The IUL illustration shows an income starting at age 66 of $53,104/year. Some of it is a return of premium, some is a loan. 

However, in the traditional way of doing things, Client A will have $431,461 in Roth (aka income tax free) and $431,461 in Traditional (aka still needs to be taxed) assets. Client also has $718,598 in non-retirement accounts that need to be taxed but at long-term capital gains (most likely 15%).  So let’s see how much taxes really matter when the difference in account values is almost $1.1 million.

Client could easily buy an annuity with the Traditional IRA money. Right now at age 66 they could easily expect a 5.75% withdraw rate. That equals $24,809/year. Client could also easily do the traditional 4% withdraw rate for the other investments that would result in $17,258 tax-free from the Roth portion AND another $28,743 per year from the non-retirement accounts. $70,810 per year in total.

But those pesky taxes that insurance agent told you about… Yup you will pay probably 25% in the 401(k) Traditional bucket. This equals $6,202. You will pay long-term capital gains on the non-retirement money (15%). That equals $4,311.

So under these illustrations, Client gets $53,104/yr from their own bank. OR $60,296/yr AFTER TAXES from the "normal" route.

By why is this? It all has to do with compound interest. That “Be Your Own Bank” policy gets absolutely chewed up in the early years by the cost of insurance. Remember, it’s really a life insurance policy first and foremost. The cost of insurance in those early years far outpaces the benefits most people will every realize. 

Other things to consider…

What if this client wants to buy a house in year 4? When they go to “their own bank” they will be unhappy to find out their policy is still upside down. Meaning it has less cash value than contributions.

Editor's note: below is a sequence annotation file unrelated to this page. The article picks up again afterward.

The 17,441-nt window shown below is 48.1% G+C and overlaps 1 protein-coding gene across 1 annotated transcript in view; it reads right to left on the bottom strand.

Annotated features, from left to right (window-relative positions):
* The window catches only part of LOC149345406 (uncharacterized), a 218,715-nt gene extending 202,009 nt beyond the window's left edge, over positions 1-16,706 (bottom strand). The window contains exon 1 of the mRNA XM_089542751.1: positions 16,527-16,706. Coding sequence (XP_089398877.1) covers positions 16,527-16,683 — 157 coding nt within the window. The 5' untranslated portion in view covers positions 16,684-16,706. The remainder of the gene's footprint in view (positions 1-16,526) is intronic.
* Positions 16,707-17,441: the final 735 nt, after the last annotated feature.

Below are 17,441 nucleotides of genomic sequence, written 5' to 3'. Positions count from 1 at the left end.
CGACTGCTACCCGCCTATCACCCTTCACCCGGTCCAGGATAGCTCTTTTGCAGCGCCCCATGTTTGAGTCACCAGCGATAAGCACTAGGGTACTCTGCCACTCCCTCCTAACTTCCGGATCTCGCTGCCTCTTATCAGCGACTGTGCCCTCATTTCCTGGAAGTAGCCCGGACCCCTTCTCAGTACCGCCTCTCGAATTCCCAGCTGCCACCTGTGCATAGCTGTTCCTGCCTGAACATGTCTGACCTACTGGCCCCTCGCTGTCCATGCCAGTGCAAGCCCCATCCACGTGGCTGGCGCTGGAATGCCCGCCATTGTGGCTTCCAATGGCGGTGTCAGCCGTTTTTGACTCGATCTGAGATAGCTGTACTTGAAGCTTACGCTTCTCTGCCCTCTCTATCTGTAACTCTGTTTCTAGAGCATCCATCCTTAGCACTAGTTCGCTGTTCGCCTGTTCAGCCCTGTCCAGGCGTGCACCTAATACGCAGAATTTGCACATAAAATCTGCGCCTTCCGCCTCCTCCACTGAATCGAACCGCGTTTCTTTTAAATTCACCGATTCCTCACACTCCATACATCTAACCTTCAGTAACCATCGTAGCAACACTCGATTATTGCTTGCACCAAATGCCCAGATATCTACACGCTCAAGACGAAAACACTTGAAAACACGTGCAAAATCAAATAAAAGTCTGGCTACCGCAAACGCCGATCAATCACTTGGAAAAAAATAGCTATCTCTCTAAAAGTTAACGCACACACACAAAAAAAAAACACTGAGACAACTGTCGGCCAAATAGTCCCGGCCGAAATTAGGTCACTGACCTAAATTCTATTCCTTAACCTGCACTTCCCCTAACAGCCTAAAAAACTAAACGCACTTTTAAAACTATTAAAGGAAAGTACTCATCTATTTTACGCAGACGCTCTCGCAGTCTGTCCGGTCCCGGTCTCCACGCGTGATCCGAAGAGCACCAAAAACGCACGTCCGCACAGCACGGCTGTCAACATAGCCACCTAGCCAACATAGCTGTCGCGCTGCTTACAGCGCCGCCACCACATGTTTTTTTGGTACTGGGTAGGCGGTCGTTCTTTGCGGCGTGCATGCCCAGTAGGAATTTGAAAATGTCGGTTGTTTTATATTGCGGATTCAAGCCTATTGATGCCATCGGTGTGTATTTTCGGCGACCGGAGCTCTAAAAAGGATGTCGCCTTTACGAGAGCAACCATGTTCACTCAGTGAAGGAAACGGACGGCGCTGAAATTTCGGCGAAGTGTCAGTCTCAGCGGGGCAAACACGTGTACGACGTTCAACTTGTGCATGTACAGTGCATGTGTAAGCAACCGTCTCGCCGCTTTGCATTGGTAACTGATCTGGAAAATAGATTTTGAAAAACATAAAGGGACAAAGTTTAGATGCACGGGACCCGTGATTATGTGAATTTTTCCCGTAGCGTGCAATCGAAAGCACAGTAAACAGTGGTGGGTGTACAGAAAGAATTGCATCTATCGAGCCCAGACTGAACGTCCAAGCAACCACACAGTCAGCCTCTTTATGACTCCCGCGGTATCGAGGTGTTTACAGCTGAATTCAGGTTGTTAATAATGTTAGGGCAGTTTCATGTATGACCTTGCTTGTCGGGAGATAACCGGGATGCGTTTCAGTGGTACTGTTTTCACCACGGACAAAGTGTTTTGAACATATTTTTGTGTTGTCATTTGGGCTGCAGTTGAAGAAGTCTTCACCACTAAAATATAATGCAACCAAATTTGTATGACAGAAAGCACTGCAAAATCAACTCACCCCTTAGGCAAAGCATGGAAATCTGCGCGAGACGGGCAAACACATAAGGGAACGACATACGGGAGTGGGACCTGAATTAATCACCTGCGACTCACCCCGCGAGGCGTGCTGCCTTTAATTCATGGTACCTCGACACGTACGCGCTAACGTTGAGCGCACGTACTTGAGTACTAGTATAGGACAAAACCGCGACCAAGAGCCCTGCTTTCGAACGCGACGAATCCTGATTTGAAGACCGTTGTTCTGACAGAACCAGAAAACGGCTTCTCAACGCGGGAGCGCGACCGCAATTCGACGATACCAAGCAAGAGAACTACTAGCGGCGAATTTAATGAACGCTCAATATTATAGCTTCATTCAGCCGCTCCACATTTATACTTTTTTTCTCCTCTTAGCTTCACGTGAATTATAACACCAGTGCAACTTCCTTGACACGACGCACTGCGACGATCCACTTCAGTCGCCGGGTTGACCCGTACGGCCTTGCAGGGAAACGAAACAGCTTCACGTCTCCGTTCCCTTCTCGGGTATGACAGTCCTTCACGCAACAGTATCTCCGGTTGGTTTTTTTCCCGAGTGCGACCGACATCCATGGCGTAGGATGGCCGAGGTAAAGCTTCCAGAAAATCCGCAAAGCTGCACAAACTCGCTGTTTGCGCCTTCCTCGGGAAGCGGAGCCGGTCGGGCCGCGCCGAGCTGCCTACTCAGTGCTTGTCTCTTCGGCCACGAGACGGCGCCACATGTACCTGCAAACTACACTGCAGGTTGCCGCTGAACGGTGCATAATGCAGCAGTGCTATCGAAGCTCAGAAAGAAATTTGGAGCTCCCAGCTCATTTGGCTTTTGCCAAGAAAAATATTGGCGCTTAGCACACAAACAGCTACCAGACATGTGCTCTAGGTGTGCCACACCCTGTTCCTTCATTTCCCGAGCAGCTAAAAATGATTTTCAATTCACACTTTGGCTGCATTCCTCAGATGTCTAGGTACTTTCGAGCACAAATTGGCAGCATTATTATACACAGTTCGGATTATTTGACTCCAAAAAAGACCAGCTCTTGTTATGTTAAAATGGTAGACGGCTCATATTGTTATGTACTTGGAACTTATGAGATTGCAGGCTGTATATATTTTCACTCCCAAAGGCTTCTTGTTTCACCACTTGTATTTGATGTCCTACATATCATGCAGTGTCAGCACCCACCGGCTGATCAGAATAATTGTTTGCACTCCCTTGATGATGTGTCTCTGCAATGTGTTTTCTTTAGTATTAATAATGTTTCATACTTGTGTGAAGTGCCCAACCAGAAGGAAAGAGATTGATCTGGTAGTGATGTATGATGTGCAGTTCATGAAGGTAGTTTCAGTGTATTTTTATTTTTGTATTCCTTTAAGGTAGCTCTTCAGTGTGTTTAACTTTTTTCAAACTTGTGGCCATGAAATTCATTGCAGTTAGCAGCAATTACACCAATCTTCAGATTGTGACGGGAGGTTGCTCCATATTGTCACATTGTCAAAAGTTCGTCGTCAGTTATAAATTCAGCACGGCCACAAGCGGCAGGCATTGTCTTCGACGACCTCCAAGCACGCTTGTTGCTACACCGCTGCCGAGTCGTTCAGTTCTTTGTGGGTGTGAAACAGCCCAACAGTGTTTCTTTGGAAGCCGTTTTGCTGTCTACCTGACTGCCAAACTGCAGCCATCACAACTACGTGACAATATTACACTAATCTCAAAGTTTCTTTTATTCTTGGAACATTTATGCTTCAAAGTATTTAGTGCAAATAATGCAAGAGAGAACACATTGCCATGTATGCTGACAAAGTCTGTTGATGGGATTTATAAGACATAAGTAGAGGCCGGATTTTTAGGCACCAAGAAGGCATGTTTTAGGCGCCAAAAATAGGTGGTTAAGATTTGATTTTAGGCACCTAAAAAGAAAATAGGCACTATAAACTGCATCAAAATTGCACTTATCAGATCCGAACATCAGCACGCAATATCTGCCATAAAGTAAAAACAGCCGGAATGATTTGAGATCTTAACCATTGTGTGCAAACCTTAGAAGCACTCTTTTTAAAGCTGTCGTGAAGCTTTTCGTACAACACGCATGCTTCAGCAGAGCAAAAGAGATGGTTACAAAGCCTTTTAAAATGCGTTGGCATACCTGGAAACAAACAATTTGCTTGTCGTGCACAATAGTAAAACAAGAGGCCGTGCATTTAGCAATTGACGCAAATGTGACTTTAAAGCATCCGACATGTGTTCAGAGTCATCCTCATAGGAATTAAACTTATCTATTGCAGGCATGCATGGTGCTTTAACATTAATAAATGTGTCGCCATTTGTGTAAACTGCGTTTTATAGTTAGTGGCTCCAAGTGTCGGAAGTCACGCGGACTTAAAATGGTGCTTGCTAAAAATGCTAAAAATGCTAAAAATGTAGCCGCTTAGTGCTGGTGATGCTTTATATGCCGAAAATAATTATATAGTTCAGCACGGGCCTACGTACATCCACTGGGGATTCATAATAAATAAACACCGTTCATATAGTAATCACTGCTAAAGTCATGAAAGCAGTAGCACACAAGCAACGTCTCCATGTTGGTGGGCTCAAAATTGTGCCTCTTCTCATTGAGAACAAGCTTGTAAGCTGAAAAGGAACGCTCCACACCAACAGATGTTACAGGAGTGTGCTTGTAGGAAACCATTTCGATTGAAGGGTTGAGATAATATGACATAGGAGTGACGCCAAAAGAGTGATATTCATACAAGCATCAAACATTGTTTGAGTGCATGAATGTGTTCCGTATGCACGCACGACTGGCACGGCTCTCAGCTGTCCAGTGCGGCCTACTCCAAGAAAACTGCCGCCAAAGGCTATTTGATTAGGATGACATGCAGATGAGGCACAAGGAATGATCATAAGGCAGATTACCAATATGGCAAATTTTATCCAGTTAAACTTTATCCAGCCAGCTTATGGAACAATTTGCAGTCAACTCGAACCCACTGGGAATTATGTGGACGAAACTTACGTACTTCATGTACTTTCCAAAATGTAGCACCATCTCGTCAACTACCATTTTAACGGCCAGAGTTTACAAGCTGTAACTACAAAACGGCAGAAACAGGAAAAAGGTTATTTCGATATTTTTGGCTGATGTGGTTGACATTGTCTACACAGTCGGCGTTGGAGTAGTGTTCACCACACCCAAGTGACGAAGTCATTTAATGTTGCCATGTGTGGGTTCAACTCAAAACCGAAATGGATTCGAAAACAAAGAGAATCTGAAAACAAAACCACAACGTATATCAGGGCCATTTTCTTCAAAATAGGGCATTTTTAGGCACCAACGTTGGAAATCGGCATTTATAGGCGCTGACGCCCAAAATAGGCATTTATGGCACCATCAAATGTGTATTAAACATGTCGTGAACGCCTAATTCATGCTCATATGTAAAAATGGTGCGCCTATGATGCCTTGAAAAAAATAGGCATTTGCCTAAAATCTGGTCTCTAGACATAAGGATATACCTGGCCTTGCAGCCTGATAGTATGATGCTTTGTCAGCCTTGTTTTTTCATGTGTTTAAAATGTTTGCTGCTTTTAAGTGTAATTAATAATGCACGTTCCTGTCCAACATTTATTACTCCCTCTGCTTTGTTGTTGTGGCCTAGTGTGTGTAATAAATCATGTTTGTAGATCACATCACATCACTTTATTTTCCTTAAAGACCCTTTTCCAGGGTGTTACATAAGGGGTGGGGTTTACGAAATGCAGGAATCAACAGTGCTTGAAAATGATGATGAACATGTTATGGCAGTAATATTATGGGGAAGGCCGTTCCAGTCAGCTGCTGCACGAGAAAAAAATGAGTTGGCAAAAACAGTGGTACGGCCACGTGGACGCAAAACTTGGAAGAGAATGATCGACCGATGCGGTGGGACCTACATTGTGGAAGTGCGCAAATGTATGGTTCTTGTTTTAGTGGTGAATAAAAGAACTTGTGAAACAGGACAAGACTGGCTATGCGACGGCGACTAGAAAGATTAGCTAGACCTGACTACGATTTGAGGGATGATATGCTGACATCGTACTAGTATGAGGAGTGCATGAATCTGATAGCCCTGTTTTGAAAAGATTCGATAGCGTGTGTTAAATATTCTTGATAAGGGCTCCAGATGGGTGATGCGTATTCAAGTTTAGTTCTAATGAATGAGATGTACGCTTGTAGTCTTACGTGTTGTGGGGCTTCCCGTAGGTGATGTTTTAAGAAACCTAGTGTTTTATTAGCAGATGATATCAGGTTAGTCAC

The IUL illustration was run with a preferred rating, what happens if maybe the client is a little overweight, uses tobacco or partakes in smoking something else? Their rating will go up, resulting in a higher cost of insurance. That cost will chew into any gains even more.

Doesn’t that non-retirement account get taxed each year? Maybe, maybe not. ETFs aren’t taxed until you sell them for either a gain or in some cases you get credit if you sell them for a loss. It would be pretty tough to say one way or another if and how much taxes may be on a year-to-year basis. 

If we want to go down that road, we could also ask of the life insurance agent about the cap rates of the policy. It’s all fun and games to show an illustration with “current rates” and assume those rates will continue in the future. The reality there is a guaranteed minimum rate that the insurance company can drop down to. The illustration we ran in this scenario the current cap rate is 9.5% but the insurance company can go all the way down to 3%. They sometimes do. 

IUL Policies Aren't all Bad...

They are just oversold by insurance agents playing financial advisor “dress up.” 

Permanent Life Insurance can be great for estate planning
IULs can be great for CERTAIN individuals for income planning